The Prince George’s County Police Department is ramping up officer patrols after the jurisdiction just outside the District tallied 12 homicides in the first 11 days of July.

Officers began working 12-hour shifts starting at noon Tuesday, an increase from the typical eight- or 10-hour shift, with extra patrols focused on areas where there has been an uptick in violence.

Many of the recent homicides stem from people using guns to settle disputes, said Police Chief Henry P. Stawinski III, addressing the media Tuesday evening. This year’s homicide count stood at 49 as of midday Tuesday, one fewer than at the same time last year.

“This is my home, and it troubles me when we have these events, but more troubling than that is the frequency with which these disputes are devolving into violence,” Stawinski said.

The department hopes the heightened police presence will make people think twice about pulling the trigger in a heated moment. “We can’t predict what is going through someone’s mind when they decide to get that angry to pull out a gun and shoot,” police spokeswoman Jennifer Donelan said.

Mapping homicides in the District and the surrounding suburbs since 2000.

Stawinski declined to say how much the increased enforcement will cost, saying he has the confidence of county leadership to manage his budget. He said he would offer a total at the end of the initiative.

John “Zeek” Teletchea, president of the police union that represents officers in Prince George’s, said officers will be working overtime to meet the new scheduling.

“Even though it’s sad that we’re in this position, we are going to do our job,” Teletchea said. “It highlights the need for additional police officers.”

The department has about 1,650 sworn officers, although there should be about 1,850 to be a full complement, Teletchea said.

The last time the department saw such a surge of violence was near the start of County Executive Rushern L. Baker III’s first term in office, in January 2011, when police investigated 13 homicides in 12 days. County police didn’t move to 12-hour shifts then but used other methods to increase patrols, Stawinski said. The string in 2011 involved more retaliatory slayings, he said.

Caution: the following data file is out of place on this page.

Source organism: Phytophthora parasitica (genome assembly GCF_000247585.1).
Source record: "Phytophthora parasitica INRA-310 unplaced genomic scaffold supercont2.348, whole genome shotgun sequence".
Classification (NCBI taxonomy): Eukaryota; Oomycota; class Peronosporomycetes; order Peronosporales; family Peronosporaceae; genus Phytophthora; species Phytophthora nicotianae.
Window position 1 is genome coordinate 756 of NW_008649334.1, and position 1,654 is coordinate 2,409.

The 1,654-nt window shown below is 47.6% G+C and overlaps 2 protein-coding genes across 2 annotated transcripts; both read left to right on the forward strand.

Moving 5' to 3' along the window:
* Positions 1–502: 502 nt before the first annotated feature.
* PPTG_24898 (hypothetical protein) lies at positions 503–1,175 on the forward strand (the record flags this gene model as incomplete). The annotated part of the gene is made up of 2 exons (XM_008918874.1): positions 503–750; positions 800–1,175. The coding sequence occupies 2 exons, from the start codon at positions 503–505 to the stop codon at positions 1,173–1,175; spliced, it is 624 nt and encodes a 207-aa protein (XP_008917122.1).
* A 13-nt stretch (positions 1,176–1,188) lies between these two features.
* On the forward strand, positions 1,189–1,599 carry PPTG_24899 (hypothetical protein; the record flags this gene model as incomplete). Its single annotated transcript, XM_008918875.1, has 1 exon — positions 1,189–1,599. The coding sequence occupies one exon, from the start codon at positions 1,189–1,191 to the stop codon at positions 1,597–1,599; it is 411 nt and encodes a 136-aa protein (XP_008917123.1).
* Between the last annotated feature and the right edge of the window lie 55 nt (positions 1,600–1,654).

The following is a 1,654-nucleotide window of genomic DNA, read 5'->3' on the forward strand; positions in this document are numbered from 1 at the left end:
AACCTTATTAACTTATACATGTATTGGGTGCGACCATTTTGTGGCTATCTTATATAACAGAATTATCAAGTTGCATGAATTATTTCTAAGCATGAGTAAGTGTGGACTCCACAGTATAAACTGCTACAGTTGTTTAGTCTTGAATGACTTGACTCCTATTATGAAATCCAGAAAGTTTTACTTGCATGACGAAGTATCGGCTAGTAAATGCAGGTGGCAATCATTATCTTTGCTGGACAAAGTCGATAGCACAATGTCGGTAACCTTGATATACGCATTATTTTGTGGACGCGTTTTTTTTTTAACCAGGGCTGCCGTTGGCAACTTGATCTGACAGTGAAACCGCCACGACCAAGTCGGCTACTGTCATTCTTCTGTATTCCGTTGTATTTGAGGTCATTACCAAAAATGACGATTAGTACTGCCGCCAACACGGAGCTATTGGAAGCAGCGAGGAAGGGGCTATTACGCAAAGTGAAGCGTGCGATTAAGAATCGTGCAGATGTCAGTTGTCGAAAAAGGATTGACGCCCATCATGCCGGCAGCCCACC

“County Executive Baker has the utmost confidence in Chief Stawinski’s approach to stem the recent spate of violence in the County,” Baker spokesman Scott Peterson said in a statement.

The homicides that Prince George’s County police are investigating this month include two double fatal shootings. County police have announced arrests in at least two homicides, and some cases are being investigated as possible self-defense shootings.

The causes behind some of the recent shootings range from anger about having to wait too long in a line to long-running interpersonal disputes, Donelan said. “We need people to calm down, take a breath and walk away,” she said.

Along with those cases have been high-profile killings.

Over the weekend, police arrested Navar Beverly, 38, in the strangulation of his stepfather, Richard Pinkney, 65. Beverly killed Pinkney and then posted a photo of himself on Twitter next to his stepfather’s body, police said.

On July 1, Adriano Lombre, 55, was fatally shot on the outer loop of the Capital Beltway. Police have pleaded with the public to come forward with information in the death of the “innocent victim”; no 911 call came in to report the shooting along the busy highway.

Stawinski said the shifts are not “zero tolerance” policing but a “measured” response to keep crime low. Overall violent crime is down 1 percent this year.

“I’m confident that this will make a difference,” Stawinski said.